By Michael Wilbon
Washington Post Staff Writer
Wednesday, October 13, 2010; 12:53 AM
It's fair now to wonder if Monday night was the postscript on Brett Favre's career. The thrill of the rainbow touchdown pass to Randy Moss, the crushing disappointment of the pick-six to essentially end the game, the personal life drama that obsesses the tabloids these days - all of it playing out just outside New York. The Minnesota Vikings aren't particularly good right now and maybe won't be this fall and winter, so the loss to the Jets felt like the beginning of a slow exit, if not a formal goodbye.
It has always been that combination with Favre: bursts of athletic brilliance and triumph, doses of disappointment and big public drama.
This drama, of course, is different from all the other stuff, from his youthful episode with pain killers to his dad's sudden death the night before a big game, to his wife's battle with cancer. There's a difference between drama and scandal, and this episode threatens to become full-blown, the stuff that leads to huge embarrassment at the very least, perhaps a suspension from football, maybe the tarnishing of an image, however temporary these things are nowadays.
In case you haven't been paying attention, the NFL is investigating accusations that Favre sent lewd photographs and solicitous voice mails to a woman who was then a Jets employee, and some spicy revelations by a couple of female massage therapists, one of whom kept voice mail messages.
This isn't Tiger Woods-level stuff just yet, the kind of scandal that eclipses other news, but who knows? Favre is famous enough, recognizable enough to matter on the national level. He has celebrity and endorsements and the beautiful doting wife, just like Woods.
We'll see if the hypercritical morality police officers who sentenced Woods to damnation for his philandering ways are as heavy-handed with a fair-haired quarterback and the face of mainstream America's favorite sport . . . or if Tiger's transgressions are deemed to be somehow "different." We'll see.
Maybe, if Favre is really fortunate, it won't come to that. Maybe he didn't send any photos of himself, or even take any. Maybe it's a damn good impersonation on those voice mail messages. Maybe Jenn Sterger, the former Jets employee who now has her own "manager" issuing statements, is an opportunist, and this whole thing is a another case of sports and sex intersecting as they do, oh, every day.
Again, if it boils down to the dalliances of a famous man, it's none of my business. But if it's more than that, if there's sexual harassment in the workplace, then the matter takes on an entirely different tone.
That's what the NFL is investigating. And Commissioner Roger Goodell has set the precedent of suspending a player who hasn't been convicted of breaking any laws. So even if there's no workplace harassment, Goodell could decide Favre's has run afoul of the league's personal conduct code and suspend him.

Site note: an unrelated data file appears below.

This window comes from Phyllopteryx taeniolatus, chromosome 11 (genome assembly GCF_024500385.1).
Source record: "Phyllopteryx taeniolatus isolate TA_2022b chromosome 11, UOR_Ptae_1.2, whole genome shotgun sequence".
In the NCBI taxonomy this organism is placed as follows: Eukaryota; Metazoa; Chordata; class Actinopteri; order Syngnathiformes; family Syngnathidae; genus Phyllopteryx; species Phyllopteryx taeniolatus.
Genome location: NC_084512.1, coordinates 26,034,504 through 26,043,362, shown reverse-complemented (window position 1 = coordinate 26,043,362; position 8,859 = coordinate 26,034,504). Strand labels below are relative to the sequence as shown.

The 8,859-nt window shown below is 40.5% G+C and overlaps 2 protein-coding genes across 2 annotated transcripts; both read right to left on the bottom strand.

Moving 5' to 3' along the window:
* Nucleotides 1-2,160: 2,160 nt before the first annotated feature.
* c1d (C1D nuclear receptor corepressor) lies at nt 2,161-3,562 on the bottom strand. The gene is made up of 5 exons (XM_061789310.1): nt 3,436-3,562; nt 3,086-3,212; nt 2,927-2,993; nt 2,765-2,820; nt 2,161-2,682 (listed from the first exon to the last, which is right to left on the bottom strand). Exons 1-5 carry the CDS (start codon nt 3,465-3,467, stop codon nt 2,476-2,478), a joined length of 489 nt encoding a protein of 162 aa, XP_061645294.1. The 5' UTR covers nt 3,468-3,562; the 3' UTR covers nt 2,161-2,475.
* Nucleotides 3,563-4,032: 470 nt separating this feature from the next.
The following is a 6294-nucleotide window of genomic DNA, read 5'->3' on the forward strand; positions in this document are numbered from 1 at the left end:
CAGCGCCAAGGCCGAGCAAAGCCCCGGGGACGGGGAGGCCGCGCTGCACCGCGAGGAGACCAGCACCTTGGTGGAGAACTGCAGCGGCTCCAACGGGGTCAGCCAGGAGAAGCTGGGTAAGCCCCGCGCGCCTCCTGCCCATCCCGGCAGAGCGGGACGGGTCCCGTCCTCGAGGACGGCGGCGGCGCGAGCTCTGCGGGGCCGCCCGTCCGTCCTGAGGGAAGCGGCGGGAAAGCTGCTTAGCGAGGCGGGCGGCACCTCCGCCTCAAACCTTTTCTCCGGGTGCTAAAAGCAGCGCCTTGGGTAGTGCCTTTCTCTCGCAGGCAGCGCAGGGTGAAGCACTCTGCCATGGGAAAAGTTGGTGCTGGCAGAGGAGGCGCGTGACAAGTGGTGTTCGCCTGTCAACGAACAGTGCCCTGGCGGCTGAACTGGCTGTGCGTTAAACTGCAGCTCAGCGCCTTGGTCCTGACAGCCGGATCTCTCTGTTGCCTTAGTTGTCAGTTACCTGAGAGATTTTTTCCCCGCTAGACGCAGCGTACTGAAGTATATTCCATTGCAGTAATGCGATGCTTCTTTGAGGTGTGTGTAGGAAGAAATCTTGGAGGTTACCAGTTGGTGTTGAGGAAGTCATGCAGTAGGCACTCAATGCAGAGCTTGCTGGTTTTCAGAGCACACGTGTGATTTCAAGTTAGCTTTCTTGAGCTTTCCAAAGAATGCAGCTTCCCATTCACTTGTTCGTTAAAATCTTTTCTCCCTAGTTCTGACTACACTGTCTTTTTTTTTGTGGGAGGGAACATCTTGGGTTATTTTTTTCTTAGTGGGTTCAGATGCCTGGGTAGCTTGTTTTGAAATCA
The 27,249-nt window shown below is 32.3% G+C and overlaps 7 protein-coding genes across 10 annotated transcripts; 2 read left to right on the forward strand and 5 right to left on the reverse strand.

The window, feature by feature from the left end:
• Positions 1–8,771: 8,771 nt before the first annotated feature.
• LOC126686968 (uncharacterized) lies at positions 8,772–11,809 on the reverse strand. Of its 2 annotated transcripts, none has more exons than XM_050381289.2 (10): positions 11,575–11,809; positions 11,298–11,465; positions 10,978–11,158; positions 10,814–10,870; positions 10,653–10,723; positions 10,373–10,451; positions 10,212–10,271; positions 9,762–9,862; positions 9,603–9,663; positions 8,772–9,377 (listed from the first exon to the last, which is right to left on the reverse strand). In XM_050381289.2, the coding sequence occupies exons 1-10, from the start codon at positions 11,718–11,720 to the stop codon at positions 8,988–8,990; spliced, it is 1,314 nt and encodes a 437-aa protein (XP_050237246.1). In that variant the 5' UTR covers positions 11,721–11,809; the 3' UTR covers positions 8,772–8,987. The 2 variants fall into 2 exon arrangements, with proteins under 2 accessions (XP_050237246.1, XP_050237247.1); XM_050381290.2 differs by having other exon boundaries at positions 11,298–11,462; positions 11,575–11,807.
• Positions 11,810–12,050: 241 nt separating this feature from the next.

It's difficult to imagine the commissioner doing to Favre what raging defenses have never been able to do: end his streak of consecutive starts. Do I see Goodell doing that based on what's alleged now? No. Not a chance. But surely, the commish and Favre are approaching the time for their own sitdown.
So far, Favre hasn't tipped his hand about anything, not even after Monday night's game. After virtually every game of his career, and especially the big ones, Favre faces the media in what feels like a session on a psychiatrist's couch. He tells you everything. It's how we've come to know him, relatively speaking, so much better than most players. He talks sometimes in postgame settings for a half-hour and spills his innermost thoughts on who knows how many things.
But not this time, not Monday night. He wanted to talk about football only, about the Vikings and the Jets. He already had apologized to his teammates, we're told. It was characterized as "tearful." He apologized for being a distraction to his teammates, not for anything he has been accused of doing.
It'll be fascinating to see how big an appetite the public has for the details of this episode, being less than a year removed from Woods's scandal. And it'll be fascinating to see whether Favre will have the stomach for something public and potentially ugly that drags in his family as well.
There was something else toward the end of the game that was curious. Favre, on a couple of occasions, held his right arm. It's already well known that he has tendinitis, but seeing him hold his elbow like that was a little alarming.
Last year, you got the feeling Favre was dying to play; this year, it seemed like he did it for the guys more than himself. And now Favre finds himself the quarterback of a 1-3 team, hurting and embattled. When he threw those two touchdown passes, especially the rainbow to Moss and ran down the field to jump in the wide receiver's arms, and pumped his fists wildly, Favre seemed more demonstrative than ever, which is saying something.
Maybe he knew he was in a battle, not just against the Jets or the NFL but for something a whole lot more personal, one in which even Hall-of-Fame skills don't guarantee a win.